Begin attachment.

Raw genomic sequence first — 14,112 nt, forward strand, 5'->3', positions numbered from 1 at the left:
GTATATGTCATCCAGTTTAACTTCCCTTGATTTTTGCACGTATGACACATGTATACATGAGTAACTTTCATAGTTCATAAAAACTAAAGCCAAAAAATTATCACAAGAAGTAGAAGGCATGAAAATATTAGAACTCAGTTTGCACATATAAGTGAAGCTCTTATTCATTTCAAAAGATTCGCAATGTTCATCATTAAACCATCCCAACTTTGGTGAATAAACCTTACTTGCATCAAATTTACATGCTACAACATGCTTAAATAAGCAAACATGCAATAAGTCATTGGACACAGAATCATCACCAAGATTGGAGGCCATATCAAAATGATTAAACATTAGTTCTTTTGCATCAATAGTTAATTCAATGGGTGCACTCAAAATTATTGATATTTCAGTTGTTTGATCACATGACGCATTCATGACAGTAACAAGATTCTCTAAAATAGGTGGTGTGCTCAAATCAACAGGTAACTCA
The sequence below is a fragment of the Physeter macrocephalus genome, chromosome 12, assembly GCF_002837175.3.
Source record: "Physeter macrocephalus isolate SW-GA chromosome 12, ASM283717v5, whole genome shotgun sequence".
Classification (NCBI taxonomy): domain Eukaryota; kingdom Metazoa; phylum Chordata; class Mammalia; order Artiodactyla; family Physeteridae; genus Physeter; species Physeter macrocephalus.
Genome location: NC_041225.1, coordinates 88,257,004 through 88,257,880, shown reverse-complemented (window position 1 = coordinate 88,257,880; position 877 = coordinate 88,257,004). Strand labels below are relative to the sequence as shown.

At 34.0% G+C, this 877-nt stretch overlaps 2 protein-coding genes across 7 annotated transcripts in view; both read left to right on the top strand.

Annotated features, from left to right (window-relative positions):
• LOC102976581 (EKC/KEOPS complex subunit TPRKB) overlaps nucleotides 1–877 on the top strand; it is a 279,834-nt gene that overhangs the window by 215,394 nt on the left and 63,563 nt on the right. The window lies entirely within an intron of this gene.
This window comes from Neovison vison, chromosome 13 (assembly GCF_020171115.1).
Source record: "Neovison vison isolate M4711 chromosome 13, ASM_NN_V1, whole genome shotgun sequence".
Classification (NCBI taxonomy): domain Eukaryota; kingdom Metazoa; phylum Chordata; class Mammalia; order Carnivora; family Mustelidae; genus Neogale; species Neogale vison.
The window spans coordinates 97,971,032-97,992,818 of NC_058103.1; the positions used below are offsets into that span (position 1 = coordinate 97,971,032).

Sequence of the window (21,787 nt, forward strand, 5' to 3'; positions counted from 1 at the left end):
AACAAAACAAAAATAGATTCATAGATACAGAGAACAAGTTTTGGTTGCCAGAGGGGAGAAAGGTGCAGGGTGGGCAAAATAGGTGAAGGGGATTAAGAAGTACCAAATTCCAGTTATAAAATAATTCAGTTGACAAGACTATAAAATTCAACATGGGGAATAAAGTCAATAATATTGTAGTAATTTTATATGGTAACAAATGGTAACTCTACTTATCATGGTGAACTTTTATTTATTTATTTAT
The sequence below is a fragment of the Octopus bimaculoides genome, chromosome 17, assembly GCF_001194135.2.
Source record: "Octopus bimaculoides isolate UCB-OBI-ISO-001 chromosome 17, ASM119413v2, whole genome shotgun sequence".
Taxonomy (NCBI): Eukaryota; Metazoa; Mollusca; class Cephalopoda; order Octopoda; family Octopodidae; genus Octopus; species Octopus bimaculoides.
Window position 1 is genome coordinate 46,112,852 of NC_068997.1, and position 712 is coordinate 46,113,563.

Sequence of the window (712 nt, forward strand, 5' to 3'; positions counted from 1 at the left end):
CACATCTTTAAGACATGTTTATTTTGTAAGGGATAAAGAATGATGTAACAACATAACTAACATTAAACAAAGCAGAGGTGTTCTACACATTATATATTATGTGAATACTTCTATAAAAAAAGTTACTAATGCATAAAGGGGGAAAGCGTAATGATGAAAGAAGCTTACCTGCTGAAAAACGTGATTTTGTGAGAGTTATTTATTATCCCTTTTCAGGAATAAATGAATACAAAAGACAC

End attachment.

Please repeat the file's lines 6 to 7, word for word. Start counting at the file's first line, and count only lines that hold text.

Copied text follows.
Genome location: NC_041225.1, coordinates 88,257,004 through 88,257,880, shown reverse-complemented (window position 1 = coordinate 88,257,880; position 877 = coordinate 88,257,004). Strand labels below are relative to the sequence as shown.

At 34.0% G+C, this 877-nt stretch overlaps 2 protein-coding genes across 7 annotated transcripts in view; both read left to right on the top strand.